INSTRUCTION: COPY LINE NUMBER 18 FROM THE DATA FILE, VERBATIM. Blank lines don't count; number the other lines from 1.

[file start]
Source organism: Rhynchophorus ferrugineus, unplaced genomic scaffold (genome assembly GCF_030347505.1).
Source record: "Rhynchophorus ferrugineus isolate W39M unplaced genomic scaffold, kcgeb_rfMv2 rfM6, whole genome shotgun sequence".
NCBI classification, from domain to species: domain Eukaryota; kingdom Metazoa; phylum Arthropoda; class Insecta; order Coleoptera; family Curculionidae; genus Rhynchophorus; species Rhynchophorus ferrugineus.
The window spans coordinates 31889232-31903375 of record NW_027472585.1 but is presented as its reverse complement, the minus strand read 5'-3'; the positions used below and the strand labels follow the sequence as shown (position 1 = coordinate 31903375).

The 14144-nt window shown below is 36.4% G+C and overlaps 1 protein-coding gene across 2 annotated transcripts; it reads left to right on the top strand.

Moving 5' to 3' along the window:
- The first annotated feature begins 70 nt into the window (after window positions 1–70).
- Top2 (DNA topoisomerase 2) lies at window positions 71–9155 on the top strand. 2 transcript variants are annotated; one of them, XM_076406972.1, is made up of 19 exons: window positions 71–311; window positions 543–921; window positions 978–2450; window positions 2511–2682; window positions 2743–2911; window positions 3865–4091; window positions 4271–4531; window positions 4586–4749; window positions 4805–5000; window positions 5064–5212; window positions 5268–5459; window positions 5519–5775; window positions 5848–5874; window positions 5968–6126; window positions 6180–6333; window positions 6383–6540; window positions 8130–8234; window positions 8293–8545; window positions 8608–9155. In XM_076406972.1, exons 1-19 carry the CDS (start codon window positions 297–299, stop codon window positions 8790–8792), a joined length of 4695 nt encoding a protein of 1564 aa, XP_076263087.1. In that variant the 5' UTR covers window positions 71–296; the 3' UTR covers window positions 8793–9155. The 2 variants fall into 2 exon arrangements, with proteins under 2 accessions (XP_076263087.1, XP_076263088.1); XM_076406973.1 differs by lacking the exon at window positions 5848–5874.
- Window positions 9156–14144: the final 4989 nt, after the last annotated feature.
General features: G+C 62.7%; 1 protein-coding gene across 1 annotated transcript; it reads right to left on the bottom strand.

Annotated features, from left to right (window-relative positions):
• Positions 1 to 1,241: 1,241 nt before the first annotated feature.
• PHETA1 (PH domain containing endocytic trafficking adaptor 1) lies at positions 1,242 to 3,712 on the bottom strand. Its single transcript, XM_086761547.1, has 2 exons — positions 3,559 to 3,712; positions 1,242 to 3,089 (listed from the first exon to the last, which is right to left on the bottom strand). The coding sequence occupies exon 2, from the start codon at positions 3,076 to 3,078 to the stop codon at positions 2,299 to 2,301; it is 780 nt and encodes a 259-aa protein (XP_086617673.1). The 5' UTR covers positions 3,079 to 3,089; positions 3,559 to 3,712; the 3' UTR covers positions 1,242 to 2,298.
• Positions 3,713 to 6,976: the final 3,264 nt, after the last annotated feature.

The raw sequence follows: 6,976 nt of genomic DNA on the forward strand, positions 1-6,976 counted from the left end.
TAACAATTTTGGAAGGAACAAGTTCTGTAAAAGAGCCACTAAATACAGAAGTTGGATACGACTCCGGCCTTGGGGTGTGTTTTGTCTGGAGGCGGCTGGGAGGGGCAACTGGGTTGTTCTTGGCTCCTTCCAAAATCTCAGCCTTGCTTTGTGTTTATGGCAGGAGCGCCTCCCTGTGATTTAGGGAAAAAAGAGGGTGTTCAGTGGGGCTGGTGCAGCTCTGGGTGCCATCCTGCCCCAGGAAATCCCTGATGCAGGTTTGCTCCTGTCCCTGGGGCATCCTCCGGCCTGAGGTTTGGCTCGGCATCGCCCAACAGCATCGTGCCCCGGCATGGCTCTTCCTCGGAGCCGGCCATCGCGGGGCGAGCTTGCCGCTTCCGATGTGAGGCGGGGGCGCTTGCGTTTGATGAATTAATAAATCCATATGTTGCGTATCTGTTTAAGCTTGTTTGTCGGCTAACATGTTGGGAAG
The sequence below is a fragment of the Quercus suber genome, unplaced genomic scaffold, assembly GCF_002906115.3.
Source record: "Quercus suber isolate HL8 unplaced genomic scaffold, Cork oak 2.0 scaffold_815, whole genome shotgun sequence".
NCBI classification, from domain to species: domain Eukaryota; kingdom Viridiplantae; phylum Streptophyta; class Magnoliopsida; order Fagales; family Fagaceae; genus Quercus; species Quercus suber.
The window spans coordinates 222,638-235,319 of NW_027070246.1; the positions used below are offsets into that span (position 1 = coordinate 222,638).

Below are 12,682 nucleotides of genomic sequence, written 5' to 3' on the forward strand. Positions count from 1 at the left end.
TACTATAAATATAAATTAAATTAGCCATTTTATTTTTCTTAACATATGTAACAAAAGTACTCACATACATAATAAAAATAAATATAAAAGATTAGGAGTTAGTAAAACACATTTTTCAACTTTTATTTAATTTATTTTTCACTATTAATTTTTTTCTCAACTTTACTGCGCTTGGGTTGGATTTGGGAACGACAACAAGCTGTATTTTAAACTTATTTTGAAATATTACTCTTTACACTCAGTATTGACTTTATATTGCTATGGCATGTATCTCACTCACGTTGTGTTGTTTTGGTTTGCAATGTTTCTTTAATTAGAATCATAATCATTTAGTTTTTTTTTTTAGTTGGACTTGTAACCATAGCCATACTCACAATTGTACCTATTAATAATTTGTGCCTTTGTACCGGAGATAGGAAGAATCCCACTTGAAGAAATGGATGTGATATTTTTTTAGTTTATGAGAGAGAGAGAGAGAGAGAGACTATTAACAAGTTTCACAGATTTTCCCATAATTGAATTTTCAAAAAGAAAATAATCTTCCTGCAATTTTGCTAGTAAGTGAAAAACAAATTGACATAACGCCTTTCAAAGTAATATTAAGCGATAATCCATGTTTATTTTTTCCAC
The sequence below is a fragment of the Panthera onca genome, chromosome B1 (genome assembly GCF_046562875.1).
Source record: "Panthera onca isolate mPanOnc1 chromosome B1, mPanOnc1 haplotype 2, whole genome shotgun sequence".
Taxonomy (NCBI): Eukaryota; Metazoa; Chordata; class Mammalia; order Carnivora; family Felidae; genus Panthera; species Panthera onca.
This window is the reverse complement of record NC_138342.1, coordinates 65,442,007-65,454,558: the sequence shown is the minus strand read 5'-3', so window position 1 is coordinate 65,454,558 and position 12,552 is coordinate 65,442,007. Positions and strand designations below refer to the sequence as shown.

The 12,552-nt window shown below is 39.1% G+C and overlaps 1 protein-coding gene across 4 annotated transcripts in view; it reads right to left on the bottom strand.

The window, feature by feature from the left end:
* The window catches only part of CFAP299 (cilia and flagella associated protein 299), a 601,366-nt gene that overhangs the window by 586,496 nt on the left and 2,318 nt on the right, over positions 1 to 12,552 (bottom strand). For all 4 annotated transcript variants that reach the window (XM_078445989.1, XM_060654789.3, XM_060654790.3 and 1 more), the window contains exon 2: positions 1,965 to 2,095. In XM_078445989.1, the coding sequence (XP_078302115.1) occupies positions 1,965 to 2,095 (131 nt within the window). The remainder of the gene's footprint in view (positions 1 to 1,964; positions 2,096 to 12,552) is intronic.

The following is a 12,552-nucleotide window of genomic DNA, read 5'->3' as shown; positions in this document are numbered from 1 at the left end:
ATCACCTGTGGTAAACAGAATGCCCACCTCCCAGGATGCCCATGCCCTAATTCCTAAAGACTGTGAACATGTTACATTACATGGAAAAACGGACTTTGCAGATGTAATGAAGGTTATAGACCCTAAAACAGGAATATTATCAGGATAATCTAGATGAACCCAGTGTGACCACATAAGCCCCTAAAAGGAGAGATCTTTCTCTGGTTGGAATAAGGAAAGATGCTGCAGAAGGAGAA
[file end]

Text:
Source record: "Quercus suber isolate HL8 unplaced genomic scaffold, Cork oak 2.0 scaffold_815, whole genome shotgun sequence".